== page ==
Children displaced by conflict in the Far North region, Mayo-Sava department, Kolofata village in Cameroon. CC BY-NC-ND / ICRC / Mouhamadou Birom Seck
The International Committee of the Red Cross (ICRC) participated to the 29th session of the African Committee of Experts on the Rights and Welfare of the Child (ACERWC) held from 2 to 5 May 2017, in Lesotho. The Deputy Head of Delegation of the ICRC Delegation to the African Union, Ms Diane Misenga Kabeya, made a statement underlining that the ICRC aims at protecting the life and dignity of all victims of armed conflict and other situations of violence, and providing them with assistance. She further stated that children not only represent a large segment of those affected by armed conflict, but are also particularly vulnerable.
Ms Kabeya, stated that from its presence in the field, the ICRC witnesses the immense suffering imposed on children as a consequence of armed conflict. They are often separated from their families, displaced or otherwise find themselves 'on the move'. Children who are detained and internally displaced are also often separated from their families, and deprived of access to an education and other essential services, including medical care and psychosocial support.
Therefore, the initiative of this Committee to undertake a comprehensive continental study on children on the move in Africa is a clear sign that forced movement of children is a protection challenge in Africa.
The ICRC ceased the opportunity of the session to share its perspective on the vulnerabilities of migrant and internally displaced children; their humanitarian needs and the endeavour to address them.
The Deputy Head of delegation affirmed that separation is another challenge for children, who are separated from their family during their migration journey. She added that in its confidential dialogue with states, the ICRC reminds authorities of their obligations under international law to prevent family separation to preserve family unity and to support families in their search for missing relatives and in clarifying their fate.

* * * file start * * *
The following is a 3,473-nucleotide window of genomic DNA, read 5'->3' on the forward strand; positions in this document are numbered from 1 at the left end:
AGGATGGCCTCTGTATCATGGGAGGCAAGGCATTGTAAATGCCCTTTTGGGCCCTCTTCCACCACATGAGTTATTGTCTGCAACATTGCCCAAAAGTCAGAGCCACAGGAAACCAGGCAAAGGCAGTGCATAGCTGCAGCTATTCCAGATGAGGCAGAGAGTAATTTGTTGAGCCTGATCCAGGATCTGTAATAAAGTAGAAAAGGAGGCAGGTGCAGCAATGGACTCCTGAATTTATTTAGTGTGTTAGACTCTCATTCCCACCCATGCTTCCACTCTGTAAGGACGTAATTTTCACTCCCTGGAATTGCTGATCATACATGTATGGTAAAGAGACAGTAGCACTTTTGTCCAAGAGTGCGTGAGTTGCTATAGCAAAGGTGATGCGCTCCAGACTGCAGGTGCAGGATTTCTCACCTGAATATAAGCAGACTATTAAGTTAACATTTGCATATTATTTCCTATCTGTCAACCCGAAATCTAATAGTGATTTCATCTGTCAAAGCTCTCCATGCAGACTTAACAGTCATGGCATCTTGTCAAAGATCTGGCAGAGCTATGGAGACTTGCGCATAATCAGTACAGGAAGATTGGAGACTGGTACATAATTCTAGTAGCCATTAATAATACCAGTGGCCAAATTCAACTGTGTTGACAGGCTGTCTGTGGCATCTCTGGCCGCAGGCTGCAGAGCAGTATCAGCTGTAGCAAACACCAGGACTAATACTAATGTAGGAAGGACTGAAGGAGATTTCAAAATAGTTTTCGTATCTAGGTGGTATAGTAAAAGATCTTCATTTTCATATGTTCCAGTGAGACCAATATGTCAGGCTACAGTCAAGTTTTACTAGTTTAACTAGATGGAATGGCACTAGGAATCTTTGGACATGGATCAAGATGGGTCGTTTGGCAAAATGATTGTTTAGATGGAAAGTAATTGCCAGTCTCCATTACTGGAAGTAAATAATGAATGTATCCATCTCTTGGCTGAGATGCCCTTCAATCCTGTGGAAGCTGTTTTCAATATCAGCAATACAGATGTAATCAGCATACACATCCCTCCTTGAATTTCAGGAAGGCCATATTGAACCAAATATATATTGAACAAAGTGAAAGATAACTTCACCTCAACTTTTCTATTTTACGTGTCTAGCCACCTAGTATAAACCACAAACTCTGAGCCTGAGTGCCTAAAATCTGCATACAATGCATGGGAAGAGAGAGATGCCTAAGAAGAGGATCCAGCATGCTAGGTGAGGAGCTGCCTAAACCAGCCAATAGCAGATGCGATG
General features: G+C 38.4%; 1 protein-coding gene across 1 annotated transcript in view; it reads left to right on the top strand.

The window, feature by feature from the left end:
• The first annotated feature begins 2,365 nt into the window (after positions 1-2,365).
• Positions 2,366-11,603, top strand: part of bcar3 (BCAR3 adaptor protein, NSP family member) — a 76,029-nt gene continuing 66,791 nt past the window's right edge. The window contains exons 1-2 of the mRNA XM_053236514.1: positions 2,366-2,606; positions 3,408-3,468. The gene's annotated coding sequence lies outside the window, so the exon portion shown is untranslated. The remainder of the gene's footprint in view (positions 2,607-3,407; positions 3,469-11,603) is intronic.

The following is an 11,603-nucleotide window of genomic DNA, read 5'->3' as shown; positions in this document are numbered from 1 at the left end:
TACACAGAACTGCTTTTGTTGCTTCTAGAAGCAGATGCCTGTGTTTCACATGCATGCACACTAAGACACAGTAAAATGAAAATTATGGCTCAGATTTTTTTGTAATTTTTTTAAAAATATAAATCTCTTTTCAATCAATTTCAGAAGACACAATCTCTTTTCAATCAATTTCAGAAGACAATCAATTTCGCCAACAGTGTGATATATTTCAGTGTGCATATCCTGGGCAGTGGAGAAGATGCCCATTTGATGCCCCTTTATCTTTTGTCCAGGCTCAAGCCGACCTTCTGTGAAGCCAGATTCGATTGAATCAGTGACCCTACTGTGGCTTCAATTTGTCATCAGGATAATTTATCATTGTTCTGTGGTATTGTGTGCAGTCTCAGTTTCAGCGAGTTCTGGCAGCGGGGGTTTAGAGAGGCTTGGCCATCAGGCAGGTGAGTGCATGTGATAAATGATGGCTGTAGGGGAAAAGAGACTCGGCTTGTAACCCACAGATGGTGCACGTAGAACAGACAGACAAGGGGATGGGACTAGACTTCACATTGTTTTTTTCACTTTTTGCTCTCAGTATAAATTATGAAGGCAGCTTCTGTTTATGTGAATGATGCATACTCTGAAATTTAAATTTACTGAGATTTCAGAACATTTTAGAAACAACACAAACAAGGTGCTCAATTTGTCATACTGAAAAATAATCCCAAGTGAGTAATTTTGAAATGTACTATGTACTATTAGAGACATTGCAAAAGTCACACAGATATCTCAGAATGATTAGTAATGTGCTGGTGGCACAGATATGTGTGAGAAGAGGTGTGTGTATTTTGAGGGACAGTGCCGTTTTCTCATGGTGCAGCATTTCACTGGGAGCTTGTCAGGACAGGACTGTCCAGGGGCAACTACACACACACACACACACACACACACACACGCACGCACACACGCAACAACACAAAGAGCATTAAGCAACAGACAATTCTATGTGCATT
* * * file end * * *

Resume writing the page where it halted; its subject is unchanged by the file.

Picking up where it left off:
Cross-border/regional coordination is also required when it comes to taking steps to determine the identity and fate of missing migrant children, facilitate transmission of information to their families and manage unidentified remains and related data.
She also added that migrant children are also at risk owing to the possibility of immigration detention that often leaves them, whether held separately or with their families, in an alien environment, uncertain about their future and unable to understand why they have been detained. Detention can indeed have an adverse effect on their physical and mental health. In this respect the ICRC engages in confidential dialogue with States to remind that Children - unaccompanied, separated or with their families - should not be detained for reasons related to their or their parent's immigration status. Their best interests shall be a primary consideration in all actions concerning them, including decisions to initiate or continue detention as well as strict application of the principle of non-refoulement.
Ms Diane Misenga Kabeya mentioned that the adoption of the Kampala Convention the first international treaty for the protection and assistance of people displaced within their own borders , is a demonstration that African countries are aware of the the extent of the suffering and specific vulnerability of internally displaced people (IDPs). She added that efforts should aim to identify specific vulnerabilities and risks faced by IDPs children to address their protection and assistance needs, in accordance with relevant legal frameworks.
In conclusion, she stated that the ICRC wishes to stress the commitment expressed by States to take the necessary measures, in accordance with the African Charter on the Rights and Welfare of the Child, to ensure that child migrants receive protection and humanitarian assistance as set out in the Charter.